If you're open to it, tell a lie and say that you don't own the car, you've just borrowed it from a friend. Or act like you don't speak English. Or just tell people that you're already on the phone or listening to a podcast. If they don't like it, tough. They aren't paying you for your time, and you don't owe them anything.
posted by Solomon at 6:58 AM on June 14, 2008


I had this, I bought a MINI in the first couple of months of release. People wanted to talk all the time. I got my dealer to give me some brochures and cards, kept them in the car, and if I was really in a hurry, just told the folks 'I'd love to talk, but I gotta run, try this out' and handed over the papers. Generally worked pretty well.
posted by pupdog at 9:24 AM on June 14, 2008


Like puppies and small children, a cool car or bike is a great social lubricant.
posted by moof at 11:30 AM on June 14, 2008


I love the Honda Fit. But in Fairfield County, CT, no one is going to give that car a second look. This is an area that has more German luxury cars per capita than Germany and Ferraris and Maseratis are yawned-at.

There are pockets of Fairfield County that are very "wife-swappy" and "swingy".

My guess is you're hot. You can take it from there.
posted by Zambrano at 11:44 AM on June 14, 2008 [1 favorite]


Very mysterious. I too have a black Honda Fit Sport in Fairfield county and in the year I've owned it, only two people have made comments about it, one of whom was a fellow Fit driver. So I'm guessing there's some extra factor at play, such as people especially wanting to talk to you for some reason, or your car being extra shiny (mine was last washed in early April), or the neighborliness of your particular town, etc. Or maybe where I am, people don't want to talk about MPG because it makes them look like they're worried about money.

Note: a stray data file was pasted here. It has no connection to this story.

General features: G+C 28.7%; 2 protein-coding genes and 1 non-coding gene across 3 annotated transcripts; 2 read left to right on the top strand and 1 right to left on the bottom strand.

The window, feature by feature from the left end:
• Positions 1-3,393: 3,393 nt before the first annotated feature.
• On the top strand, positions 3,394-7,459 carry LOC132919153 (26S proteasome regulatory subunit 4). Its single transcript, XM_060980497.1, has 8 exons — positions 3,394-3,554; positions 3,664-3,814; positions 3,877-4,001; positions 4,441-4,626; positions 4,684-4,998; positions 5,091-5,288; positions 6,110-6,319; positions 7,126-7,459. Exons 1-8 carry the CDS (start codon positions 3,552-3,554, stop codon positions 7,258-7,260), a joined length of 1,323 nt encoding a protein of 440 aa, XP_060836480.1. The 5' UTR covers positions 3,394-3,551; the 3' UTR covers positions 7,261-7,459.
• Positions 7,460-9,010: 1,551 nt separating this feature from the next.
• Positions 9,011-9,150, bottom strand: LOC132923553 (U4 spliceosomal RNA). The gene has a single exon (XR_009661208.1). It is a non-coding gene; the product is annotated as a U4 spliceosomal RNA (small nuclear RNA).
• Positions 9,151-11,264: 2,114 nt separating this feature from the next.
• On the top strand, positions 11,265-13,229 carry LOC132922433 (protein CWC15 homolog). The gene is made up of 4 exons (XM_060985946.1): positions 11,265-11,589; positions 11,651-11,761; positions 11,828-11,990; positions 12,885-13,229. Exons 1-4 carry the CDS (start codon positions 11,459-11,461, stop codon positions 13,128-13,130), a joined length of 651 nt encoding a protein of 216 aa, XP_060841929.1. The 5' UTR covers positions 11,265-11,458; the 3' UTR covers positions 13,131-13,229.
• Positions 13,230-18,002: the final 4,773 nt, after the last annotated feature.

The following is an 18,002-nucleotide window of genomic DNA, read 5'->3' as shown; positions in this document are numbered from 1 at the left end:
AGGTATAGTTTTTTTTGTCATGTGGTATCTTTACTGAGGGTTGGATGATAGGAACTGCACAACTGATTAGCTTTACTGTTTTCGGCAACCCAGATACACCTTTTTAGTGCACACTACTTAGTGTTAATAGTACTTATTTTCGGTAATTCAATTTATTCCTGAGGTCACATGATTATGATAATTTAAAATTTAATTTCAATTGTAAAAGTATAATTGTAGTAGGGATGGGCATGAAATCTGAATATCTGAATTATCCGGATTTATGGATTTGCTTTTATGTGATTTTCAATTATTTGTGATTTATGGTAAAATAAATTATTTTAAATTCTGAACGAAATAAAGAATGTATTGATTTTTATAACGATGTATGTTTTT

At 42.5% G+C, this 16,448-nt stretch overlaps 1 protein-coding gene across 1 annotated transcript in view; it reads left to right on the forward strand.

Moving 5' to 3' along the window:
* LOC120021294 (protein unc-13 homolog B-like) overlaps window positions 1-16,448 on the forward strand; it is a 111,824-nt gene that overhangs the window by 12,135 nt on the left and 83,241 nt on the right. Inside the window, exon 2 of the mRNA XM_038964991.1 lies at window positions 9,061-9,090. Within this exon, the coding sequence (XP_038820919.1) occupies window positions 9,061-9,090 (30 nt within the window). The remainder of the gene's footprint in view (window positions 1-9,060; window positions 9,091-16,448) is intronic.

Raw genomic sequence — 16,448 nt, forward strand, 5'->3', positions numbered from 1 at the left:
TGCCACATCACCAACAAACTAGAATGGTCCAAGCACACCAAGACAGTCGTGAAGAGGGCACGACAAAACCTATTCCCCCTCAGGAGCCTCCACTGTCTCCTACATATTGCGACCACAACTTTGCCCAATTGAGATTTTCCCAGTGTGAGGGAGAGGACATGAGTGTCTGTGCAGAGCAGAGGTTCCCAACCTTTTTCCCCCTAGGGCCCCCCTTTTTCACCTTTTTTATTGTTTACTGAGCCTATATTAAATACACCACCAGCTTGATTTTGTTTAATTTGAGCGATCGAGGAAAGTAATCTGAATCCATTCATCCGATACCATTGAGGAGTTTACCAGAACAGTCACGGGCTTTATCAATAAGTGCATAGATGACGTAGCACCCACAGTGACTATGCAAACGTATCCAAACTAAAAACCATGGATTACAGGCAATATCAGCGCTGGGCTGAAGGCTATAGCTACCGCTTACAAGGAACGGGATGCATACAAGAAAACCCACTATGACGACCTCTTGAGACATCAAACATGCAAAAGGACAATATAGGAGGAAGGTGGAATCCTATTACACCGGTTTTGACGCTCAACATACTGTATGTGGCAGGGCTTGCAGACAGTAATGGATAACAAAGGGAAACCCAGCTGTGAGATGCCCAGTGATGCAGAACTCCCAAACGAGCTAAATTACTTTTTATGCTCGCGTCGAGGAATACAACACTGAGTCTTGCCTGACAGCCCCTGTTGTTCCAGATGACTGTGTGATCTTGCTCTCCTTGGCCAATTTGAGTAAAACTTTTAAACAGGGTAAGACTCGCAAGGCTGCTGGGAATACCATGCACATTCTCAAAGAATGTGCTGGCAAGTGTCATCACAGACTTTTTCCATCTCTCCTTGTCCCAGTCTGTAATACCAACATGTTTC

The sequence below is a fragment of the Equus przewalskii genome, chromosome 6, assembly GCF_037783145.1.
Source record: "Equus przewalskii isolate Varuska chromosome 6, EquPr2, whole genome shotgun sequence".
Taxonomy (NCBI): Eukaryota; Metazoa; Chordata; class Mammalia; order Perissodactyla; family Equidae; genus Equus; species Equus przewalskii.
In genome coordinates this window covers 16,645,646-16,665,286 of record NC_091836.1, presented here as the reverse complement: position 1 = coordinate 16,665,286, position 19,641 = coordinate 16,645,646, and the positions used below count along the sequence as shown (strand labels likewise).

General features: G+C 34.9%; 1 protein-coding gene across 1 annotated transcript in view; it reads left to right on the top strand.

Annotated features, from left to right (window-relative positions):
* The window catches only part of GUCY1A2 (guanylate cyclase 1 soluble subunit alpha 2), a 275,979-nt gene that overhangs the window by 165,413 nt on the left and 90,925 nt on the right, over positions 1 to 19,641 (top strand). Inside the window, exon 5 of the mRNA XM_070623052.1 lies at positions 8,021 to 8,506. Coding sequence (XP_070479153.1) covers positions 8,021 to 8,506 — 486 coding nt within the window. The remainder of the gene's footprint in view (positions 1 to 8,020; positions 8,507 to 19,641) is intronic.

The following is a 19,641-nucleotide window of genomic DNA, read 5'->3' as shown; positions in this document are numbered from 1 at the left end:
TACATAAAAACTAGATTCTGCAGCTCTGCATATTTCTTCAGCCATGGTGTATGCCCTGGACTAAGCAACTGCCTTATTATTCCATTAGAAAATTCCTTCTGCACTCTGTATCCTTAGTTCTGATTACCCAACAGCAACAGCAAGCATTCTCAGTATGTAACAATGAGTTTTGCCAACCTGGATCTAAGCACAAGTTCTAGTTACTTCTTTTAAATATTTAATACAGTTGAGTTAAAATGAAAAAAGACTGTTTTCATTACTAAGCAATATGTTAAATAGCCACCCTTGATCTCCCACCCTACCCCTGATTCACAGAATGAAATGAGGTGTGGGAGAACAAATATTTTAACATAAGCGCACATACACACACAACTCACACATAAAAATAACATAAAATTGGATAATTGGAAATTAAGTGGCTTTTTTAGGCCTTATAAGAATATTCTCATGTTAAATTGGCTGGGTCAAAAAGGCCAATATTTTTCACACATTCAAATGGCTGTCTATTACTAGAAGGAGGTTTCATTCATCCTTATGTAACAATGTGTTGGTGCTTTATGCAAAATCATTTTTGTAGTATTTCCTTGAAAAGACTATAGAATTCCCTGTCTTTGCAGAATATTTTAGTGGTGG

posted by xo at 1:08 PM on June 14, 2008


Like pupdog, I had a MINI Cooper, a year after release but in a Midwestern town with no MINI dealerships within 3 hours. For the first few months, people were constantly stopping me to talk about it, so I came up with 3-4 stock responses to the same questions, ran through those when they came up.

I would also guess that it is more than the car, for the main reason that I don't think a ton of men would be falling over a Honda Fit. No offense to male Fit owners, I just admitted I had a MINI Cooper.

Get your windows tinted. People won't be as eager to come up and talk to you, and it's easier to pretend you don't see them.
posted by shinynewnick at 1:31 PM on June 14, 2008


Hey, folks, thanks! I love the idea of changing the license plate to something like "40 MPG." Hah.

For those who can't believe anyone would comment on such a regular car, I know! I think it might be because it recently made a couple of top-ten lists -- best MPG and cars that retain good resale value, I think. It's not a flashy car, it's certainly not an expensive car. I think it's cute, but not as cute as, say, a MINI! I want to diaper every MINI I see and feed it from a tiny spoon.

No, I'm not really hot. I'm not bad, but not anything that stops traffic!

Oh, and I live in Norwalk, which is in Fairfield County, but not the home of many exotic cars for rich people. It's not status-conscious Greenwich or the like.

Your responses are much appreciated. I think I'll need to work on not being so very polite that I'm a pushover for those who don't mind interrupting me.
posted by houseofdanie at 2:00 PM on June 14, 2008


My wife and I each have a Fit...mine is a blue Fit, hers is a white Fit Sport. We have indeed had the conversation with strangers, but only once or twice have I been accosted to tell people about the car!

So... I feel your pain! And I would also be annoyed if I were stopped as often as you are to be a spokesperson for Honda!!
posted by newfers at 2:57 PM on June 14, 2008


My wife and I used to get that a lot in our VW New Beetle (in the year 2001, when we were one of about three in our city.) Shocking true stories:

- I got pulled over by a police officer who politely gave me a verbal warning about a taillight, and then wanted to chat for 20 minutes about how great the car was.
- On another occasion, a couple of disheveled street people walked up to me in a parking lot, and when I rolled down the window expecting a "spare change?" request, they asked about the car and talked about how one of them used to have one back in the 60s...
- We drove down the Las Vegas Strip, right in front of the Bellagio Fountains, and about 15 people turned and pointed at our car!

The good news: it will go away. After the Beetle became more common, we were able to fade into the woodwork once more. As quickly as Honda Fits are selling, I think it will happen quickly for you.

P.S. My Prius gets 50 MPG and only two strangers have ever talked to me about it. Now I'm jealous.
posted by mmoncur at 8:16 PM on June 14, 2008